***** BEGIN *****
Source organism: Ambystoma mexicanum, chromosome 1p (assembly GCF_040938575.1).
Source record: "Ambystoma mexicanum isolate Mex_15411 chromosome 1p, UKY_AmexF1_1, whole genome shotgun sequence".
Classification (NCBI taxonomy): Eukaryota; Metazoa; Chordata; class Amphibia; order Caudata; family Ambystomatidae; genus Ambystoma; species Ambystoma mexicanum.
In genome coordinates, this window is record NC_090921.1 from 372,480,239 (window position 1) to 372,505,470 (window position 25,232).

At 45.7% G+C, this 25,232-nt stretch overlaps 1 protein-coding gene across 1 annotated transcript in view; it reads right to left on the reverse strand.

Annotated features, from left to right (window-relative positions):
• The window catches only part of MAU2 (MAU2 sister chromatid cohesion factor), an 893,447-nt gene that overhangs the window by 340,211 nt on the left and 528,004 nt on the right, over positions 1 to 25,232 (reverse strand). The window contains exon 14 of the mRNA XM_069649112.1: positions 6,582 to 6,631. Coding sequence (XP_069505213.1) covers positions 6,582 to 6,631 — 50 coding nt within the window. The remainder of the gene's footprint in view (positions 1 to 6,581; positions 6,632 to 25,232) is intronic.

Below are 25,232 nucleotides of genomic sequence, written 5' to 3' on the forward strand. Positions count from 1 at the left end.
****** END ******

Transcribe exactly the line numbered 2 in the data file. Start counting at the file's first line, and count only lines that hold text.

Source record: "Ambystoma mexicanum isolate Mex_15411 chromosome 1p, UKY_AmexF1_1, whole genome shotgun sequence".